DO YOU THINK THAT DISPARITY OR DEARTH OF AFRICAN AMERICAN JAZZ WRITERS CONTRIBUTES TO HOW THE MUSIC IS COVERED?
Yes. At the risk of being taken out of context ala Sonia Sotomayor, it’s obvious that those with life experience in any condition would reflect that experience more authentically than those who don’t have it. Again, that’s not saying that every black writer is inherently qualified to write about or even understand jazz, or that white writers cannot, but the odds are greater that they will have a closer connection to it.
No better example exists than a consistency I found in my research for the documentary. To a person, the white scholars (but not the performers) I interviewed heard Julie Andrews’ version of “My Favorite Things” before Coltrane’s, even though it followed it by five years. The black interviewees — and myself — all heard Coltrane’s version first. That doesn’t mean those who heard Julie Andrews’ first liked it better, some mocked it. But it does make Coltrane’s version the norm for those who did hear it first. It’s not a scientifically valid sample, certainly, but I don’t think it was an anomaly, either.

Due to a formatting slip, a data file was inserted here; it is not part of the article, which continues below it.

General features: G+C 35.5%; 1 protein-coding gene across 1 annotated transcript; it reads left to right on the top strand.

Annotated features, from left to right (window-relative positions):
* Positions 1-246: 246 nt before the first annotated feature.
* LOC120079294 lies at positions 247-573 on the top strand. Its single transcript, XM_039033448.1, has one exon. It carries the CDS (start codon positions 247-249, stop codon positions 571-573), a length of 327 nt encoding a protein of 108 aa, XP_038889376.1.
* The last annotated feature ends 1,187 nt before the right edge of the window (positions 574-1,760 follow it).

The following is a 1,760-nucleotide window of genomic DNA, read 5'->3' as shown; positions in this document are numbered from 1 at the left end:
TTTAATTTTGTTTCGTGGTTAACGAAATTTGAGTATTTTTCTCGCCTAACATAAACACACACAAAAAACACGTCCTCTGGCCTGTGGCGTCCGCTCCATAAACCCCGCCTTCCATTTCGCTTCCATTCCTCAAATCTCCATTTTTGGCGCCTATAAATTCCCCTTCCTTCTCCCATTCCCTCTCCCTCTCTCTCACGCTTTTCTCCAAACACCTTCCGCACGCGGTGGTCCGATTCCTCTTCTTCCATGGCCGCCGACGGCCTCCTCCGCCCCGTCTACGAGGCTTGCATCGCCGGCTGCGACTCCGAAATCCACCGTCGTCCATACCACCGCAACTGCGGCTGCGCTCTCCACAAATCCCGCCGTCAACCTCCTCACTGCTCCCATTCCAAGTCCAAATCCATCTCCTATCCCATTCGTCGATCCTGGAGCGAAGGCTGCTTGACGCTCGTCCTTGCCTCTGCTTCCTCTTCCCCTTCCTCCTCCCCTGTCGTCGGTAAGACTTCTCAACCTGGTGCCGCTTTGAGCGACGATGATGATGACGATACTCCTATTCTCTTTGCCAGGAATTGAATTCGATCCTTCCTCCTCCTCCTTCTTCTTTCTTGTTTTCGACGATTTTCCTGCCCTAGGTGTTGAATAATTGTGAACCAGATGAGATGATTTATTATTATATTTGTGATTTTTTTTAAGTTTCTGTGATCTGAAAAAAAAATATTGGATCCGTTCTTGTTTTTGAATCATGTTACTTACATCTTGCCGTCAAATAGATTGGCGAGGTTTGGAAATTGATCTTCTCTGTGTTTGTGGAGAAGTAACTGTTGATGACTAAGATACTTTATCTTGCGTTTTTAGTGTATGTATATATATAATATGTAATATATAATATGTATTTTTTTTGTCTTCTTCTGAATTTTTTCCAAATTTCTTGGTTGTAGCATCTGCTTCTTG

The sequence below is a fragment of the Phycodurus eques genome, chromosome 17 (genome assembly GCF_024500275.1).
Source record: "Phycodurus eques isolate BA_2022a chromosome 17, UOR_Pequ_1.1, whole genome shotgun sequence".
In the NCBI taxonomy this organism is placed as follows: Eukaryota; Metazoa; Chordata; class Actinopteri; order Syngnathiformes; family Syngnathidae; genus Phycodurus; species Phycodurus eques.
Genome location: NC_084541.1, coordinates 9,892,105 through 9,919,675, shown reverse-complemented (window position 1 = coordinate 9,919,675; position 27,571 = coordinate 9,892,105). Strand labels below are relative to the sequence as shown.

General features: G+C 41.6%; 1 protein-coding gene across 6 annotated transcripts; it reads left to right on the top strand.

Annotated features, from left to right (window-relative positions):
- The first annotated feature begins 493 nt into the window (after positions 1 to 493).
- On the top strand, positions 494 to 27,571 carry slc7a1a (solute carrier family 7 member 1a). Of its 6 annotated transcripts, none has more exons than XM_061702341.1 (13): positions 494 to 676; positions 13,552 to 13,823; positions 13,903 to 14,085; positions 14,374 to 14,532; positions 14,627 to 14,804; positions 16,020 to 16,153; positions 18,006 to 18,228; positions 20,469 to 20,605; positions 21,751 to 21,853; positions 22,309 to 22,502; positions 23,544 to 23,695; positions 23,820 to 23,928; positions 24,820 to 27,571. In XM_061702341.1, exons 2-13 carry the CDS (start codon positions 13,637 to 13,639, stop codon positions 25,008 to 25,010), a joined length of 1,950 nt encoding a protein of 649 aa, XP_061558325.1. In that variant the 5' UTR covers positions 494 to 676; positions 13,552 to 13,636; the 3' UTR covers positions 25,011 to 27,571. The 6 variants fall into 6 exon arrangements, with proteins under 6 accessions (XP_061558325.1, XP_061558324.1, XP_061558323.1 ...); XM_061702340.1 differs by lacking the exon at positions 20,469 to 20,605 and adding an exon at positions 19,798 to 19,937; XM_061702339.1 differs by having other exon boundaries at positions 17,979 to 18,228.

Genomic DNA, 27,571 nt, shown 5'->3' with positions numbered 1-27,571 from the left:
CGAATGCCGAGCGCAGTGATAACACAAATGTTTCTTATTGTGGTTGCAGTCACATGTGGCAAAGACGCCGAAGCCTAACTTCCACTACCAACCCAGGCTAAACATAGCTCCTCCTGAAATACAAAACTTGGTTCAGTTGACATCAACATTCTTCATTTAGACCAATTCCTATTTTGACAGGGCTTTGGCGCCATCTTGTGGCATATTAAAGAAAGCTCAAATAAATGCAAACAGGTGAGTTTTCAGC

SINCE YOU’VE BEEN COVERING SERIOUS MUSIC, HAVE YOU EVER FOUND YOURSELF QUESTIONING WHY SOME MUSICIANS MAY BE ELEVATED OVER OTHERS, AND IS IT YOUR SENSE THAT HAS ANYTHING TO DO WITH THE LACK OF CULTURAL DIVERSITY AMONG WRITERS COVERING THE MUSIC?
There’s no doubt it was a major factor, as Simpkins documents in his book, referencing — empirically — the DownBeat polls of the late 1950s and early 60s that consistently placed Coltrane subordinate to Stan Getz. While white writers today would never question the beatification of Coltrane and other black giants of that era — many, in fact, bend over backwards to suggest Coltrane and McCoy [Tyner] could do no wrong – I do wonder how they evaluate artists today, though I’ll add that I don’t know enough about the contemporary scene to judge.